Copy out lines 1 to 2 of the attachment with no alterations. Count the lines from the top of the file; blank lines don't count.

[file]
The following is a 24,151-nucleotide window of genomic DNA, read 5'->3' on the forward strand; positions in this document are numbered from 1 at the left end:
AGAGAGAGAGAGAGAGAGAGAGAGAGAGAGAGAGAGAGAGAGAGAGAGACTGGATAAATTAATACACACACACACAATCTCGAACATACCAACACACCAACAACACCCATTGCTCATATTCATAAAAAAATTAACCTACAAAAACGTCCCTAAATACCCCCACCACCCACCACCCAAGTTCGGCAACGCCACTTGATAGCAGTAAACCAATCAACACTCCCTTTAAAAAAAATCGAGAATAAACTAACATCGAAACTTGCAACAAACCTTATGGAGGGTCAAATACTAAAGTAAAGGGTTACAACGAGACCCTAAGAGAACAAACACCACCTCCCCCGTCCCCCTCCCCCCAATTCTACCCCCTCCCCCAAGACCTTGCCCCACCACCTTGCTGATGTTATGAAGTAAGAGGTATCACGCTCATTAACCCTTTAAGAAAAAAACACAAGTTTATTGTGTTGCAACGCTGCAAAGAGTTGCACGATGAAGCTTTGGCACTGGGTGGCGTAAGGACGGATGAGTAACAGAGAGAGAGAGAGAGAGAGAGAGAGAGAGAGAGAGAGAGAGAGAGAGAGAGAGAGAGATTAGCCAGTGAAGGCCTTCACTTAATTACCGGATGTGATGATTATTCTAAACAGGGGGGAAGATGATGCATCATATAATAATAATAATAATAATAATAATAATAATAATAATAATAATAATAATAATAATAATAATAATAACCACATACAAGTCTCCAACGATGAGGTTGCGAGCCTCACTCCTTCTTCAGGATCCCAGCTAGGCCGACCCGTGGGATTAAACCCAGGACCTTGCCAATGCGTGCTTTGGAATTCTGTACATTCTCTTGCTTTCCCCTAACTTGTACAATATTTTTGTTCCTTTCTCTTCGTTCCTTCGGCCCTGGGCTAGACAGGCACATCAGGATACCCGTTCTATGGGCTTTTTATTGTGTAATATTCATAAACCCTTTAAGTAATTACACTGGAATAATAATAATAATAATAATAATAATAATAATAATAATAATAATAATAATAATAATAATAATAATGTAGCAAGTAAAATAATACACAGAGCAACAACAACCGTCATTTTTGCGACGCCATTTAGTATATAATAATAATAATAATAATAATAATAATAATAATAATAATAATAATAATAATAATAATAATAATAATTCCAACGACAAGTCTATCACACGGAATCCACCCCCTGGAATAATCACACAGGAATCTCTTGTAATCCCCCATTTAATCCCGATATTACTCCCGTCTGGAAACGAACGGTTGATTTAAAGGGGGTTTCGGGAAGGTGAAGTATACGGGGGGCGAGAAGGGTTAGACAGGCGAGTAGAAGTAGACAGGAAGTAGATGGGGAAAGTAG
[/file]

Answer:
The following is a 24,151-nucleotide window of genomic DNA, read 5'->3' on the forward strand; positions in this document are numbered from 1 at the left end:
AGAGAGAGAGAGAGAGAGAGAGAGAGAGAGAGAGAGAGAGAGAGAGAGACTGGATAAATTAATACACACACACACAATCTCGAACATACCAACACACCAACAACACCCATTGCTCATATTCATAAAAAAATTAACCTACAAAAACGTCCCTAAATACCCCCACCACCCACCACCCAAGTTCGGCAACGCCACTTGATAGCAGTAAACCAATCAACACTCCCTTTAAAAAAAATCGAGAATAAACTAACATCGAAACTTGCAACAAACCTTATGGAGGGTCAAATACTAAAGTAAAGGGTTACAACGAGACCCTAAGAGAACAAACACCACCTCCCCCGTCCCCCTCCCCCCAATTCTACCCCCTCCCCCAAGACCTTGCCCCACCACCTTGCTGATGTTATGAAGTAAGAGGTATCACGCTCATTAACCCTTTAAGAAAAAAACACAAGTTTATTGTGTTGCAACGCTGCAAAGAGTTGCACGATGAAGCTTTGGCACTGGGTGGCGTAAGGACGGATGAGTAACAGAGAGAGAGAGAGAGAGAGAGAGAGAGAGAGAGAGAGAGAGAGAGAGAGAGAGAGAGATTAGCCAGTGAAGGCCTTCACTTAATTACCGGATGTGATGATTATTCTAAACAGGGGGGAAGATGATGCATCATATAATAATAATAATAATAATAATAATAATAATAATAATAATAATAATAATAATAATAATAATAATAACCACATACAAGTCTCCAACGATGAGGTTGCGAGCCTCACTCCTTCTTCAGGATCCCAGCTAGGCCGACCCGTGGGATTAAACCCAGGACCTTGCCAATGCGTGCTTTGGAATTCTGTACATTCTCTTGCTTTCCCCTAACTTGTACAATATTTTTGTTCCTTTCTCTTCGTTCCTTCGGCCCTGGGCTAGACAGGCACATCAGGATACCCGTTCTATGGGCTTTTTATTGTGTAATATTCATAAACCCTTTAAGTAATTACACTGGAATAATAATAATAATAATAATAATAATAATAATAATAATAATAATAATAATAATAATAATAATAATGTAGCAAGTAAAATAATACACAGAGCAACAACAACCGTCATTTTTGCGACGCCATTTAGTATATAATAATAATAATAATAATAATAATAATAATAATAATAATAATAATAATAATAATAATAATAATAATTCCAACGACAAGTCTATCACACGGAATCCACCCCCTGGAATAATCACACAGGAATCTCTTGTAATCCCCCATTTAATCCCGATATTACTCCCGTCTGGAAACGAACGGTTGATTTAAAGGGGGTTTCGGGAAGGTGAAGTATACGGGGGGCGAGAAGGGTTAGACAGGCGAGTAGAAGTAGACAGGAAGTAGATGGGGAAAGTAG